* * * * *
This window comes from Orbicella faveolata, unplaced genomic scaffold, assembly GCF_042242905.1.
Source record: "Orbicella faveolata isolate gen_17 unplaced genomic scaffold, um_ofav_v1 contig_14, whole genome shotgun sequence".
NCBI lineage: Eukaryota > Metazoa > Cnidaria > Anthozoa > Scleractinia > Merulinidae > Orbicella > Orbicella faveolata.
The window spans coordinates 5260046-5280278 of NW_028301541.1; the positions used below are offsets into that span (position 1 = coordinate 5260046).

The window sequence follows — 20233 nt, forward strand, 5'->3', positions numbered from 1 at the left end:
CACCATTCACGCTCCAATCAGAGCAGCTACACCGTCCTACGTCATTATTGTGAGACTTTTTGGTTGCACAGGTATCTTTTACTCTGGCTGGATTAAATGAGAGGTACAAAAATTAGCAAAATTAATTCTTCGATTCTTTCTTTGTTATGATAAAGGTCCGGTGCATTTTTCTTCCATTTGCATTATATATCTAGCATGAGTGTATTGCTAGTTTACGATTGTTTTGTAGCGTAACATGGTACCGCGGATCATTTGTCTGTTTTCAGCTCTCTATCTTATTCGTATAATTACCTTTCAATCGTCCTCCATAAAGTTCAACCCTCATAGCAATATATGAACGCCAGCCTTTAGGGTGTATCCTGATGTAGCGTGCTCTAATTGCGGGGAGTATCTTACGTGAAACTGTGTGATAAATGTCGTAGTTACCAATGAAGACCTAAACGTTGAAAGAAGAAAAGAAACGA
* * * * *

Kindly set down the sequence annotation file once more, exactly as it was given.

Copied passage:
This window comes from Orbicella faveolata, unplaced genomic scaffold, assembly GCF_042242905.1.
Source record: "Orbicella faveolata isolate gen_17 unplaced genomic scaffold, um_ofav_v1 contig_14, whole genome shotgun sequence".
NCBI lineage: Eukaryota > Metazoa > Cnidaria > Anthozoa > Scleractinia > Merulinidae > Orbicella > Orbicella faveolata.
The window spans coordinates 5260046-5280278 of NW_028301541.1; the positions used below are offsets into that span (position 1 = coordinate 5260046).

The window sequence follows — 20233 nt, forward strand, 5'->3', positions numbered from 1 at the left end:
CACCATTCACGCTCCAATCAGAGCAGCTACACCGTCCTACGTCATTATTGTGAGACTTTTTGGTTGCACAGGTATCTTTTACTCTGGCTGGATTAAATGAGAGGTACAAAAATTAGCAAAATTAATTCTTCGATTCTTTCTTTGTTATGATAAAGGTCCGGTGCATTTTTCTTCCATTTGCATTATATATCTAGCATGAGTGTATTGCTAGTTTACGATTGTTTTGTAGCGTAACATGGTACCGCGGATCATTTGTCTGTTTTCAGCTCTCTATCTTATTCGTATAATTACCTTTCAATCGTCCTCCATAAAGTTCAACCCTCATAGCAATATATGAACGCCAGCCTTTAGGGTGTATCCTGATGTAGCGTGCTCTAATTGCGGGGAGTATCTTACGTGAAACTGTGTGATAAATGTCGTAGTTACCAATGAAGACCTAAACGTTGAAAGAAGAAAAGAAACGA